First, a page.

The Paperless Lifestyle Part 2 – JohnnyB

In Part 1 I discussed using Bill Pay to reduce your front-end work at going paperless. In Part 2, I will quickly cover scanning, shredding, online storage, and the all-important regular backup. But first a disclaimer: Electronic record keeping as a replacement for real paper is governed by many overlapping laws, rules and corporate policies, the most important one being IRS Revenue Procedure 97-22. It is my understanding that the IRS will accept printouts from electronic copies as long as they contain all the same information as the paper records are required to have such as date, amount, etc. However, many stores will require original receipts, so saving receipts is still necessary at least until you know you won’t be returning anything. I am not an accountant nor a lawyer. Please seek professional guidance on creating your own paperless system before destroying your real papers!
Ok, let’s get started. The first step in going paperless is scanning. Scanners are very inexpensive now and you do not need anything other than a flat-bed scanner. However, a document feeder is handy for scanning stacks of papers. Simply scan your papers in a format such as JPEG or PDF. I find 150DPI is adequate resolution while keeping file size small. Give the files meaningful names. I name files using the date, who it came from, a reference number, what it is, and a page number. For example: 2008-01-31-WellsFargo-1234-Statement-1.jpg. Then I put the file in a directory/folder named “Paperless” on my hard drive. I create directories for each year and subdirectories inside those for each major entity or category. Make your own directory structure that makes sense to you. In my opinion, this type of organization system is only scalable enough for individuals and small businesses. Larger businesses should look at commercial applications for indexing and securing the records in a multi-user environment. And it’s worth mentioning that the computer you are using should be reasonably secure physically and/or cryptographically from data theft. For the original document you may choose to continue to file it in your real-paper files (a good idea during the transition period) or you may choose to shred them. If you choose to shred them, you may want to delay shredding until after your periodic backups are done, just in case. Note that there are some documents that should never be shredded — use common sense — they don’t call them vital records for nothing. Finally, and most importantly, you must backup your records on a regular basis! A simple copy of your paperless directories to a CD-R or external hard drive on a weekly basis will do. Keep the backup media in a safe place away from your computer. A less regular off-site backup is recommended as well — perhaps a monthly CD-R that you put in your safe-deposit box. That’s all there is to it!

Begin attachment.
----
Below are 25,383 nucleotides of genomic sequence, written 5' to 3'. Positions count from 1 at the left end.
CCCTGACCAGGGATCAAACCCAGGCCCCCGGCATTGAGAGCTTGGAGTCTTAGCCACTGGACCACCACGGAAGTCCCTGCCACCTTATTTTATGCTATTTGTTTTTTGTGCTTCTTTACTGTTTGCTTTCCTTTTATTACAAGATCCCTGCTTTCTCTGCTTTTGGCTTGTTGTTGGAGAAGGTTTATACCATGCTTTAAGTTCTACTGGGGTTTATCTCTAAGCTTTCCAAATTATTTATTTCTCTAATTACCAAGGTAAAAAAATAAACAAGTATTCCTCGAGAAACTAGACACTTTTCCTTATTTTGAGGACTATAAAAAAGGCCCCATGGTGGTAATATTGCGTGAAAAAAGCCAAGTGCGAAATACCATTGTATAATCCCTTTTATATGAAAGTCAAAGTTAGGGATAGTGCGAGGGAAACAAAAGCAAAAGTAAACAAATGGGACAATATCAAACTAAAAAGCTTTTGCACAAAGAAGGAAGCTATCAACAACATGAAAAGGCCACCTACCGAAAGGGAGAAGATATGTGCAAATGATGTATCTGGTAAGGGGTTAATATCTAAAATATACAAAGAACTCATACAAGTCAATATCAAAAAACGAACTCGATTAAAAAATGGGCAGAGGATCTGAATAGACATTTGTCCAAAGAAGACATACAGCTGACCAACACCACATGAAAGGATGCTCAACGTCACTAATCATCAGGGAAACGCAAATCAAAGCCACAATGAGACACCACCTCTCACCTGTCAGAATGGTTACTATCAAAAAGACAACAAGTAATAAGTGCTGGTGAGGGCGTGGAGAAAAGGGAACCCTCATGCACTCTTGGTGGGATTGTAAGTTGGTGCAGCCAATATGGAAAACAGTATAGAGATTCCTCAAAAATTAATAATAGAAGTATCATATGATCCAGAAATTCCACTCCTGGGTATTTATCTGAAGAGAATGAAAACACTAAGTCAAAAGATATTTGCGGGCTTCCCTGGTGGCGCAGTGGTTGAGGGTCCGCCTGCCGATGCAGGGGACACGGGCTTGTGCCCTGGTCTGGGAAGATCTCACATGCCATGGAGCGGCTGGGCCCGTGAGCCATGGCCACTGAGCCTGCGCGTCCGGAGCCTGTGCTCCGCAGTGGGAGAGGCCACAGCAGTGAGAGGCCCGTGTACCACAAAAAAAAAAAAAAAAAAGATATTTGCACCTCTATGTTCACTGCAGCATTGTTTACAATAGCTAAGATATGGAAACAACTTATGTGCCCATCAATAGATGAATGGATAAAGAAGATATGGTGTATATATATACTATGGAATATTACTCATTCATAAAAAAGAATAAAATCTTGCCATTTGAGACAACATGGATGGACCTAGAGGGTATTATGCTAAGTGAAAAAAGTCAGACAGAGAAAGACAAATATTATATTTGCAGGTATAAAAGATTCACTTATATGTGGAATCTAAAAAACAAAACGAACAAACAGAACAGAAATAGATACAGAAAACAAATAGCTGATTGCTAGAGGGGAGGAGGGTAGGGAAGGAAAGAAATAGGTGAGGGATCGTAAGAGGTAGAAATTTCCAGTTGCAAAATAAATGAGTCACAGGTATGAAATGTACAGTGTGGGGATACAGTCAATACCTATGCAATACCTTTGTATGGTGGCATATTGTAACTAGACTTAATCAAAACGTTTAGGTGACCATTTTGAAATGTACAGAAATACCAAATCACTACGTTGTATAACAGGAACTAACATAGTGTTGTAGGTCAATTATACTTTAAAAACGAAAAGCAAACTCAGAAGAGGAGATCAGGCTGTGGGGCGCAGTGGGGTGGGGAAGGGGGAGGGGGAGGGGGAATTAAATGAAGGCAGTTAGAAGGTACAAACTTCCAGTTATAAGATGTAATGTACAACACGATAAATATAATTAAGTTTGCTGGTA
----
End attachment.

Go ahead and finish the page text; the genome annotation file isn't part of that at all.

2 thoughts on “The Paperless Lifestyle Part 2 – JohnnyB

  1. Using CD-R discs for backups isn’t a good idea – the dye used isn’t guaranteed for any significant length of time which means you can’t really trust them for more than, say, a year.

    External hard drives are a better bet, preferably a rotating set.

    If you’re not backing up that much stuff, flash memory should retain data without power for up to 10 years, and you could probably store scanned copies of all your paperwork on one little SD card. I paid £40 for an 8GB SDHC card a couple of weeks ago in London – in the US you could probably get the same capacity for US$40.

  2. Good point, John. In my post I did not discuss the concept of archives, which may well be integrated with the backup system, but are completely different from backups in concept and purpose. A backup is simply a copy from which to recover in case of a data loss. Backups are short-lived, in my mind. Once you have one (or two) verified, recent backups, the older backups are no longer needed and should be destroyed or reused in the case of certain media. In the example I gave in my post, the expected lifetime of a backup is a few months max. Archives are different in that they are intended to exist for a long period of time. For example, the IRS wants you to save certain records for up to 7 years. You may not want to or be able to keep 7 years of records on your main hard drive so you would create an archival system. You move the older records to another storage system to free up space. It is important to note that your archives themselves must be backed up regularly, or as you mentioned, rotated. Electronic archival for longer periods of time is tricky indeed, just ask NASA. They have to copy massive amounts of data to newer media in a desperate race against media degradation. The data they have is decades old, cost billions to acquire, and much of it only ever existed in digital form. It is literally priceless and irreplaceable. But even us non-rocket scientists have digital photos that we want to store “forever”. Tricky indeed. My current solution is portable hard-drives backed up by more portable hard-drives (up to 1 terabyte!), which are replaced every few years as the hard drives get larger and cheaper.

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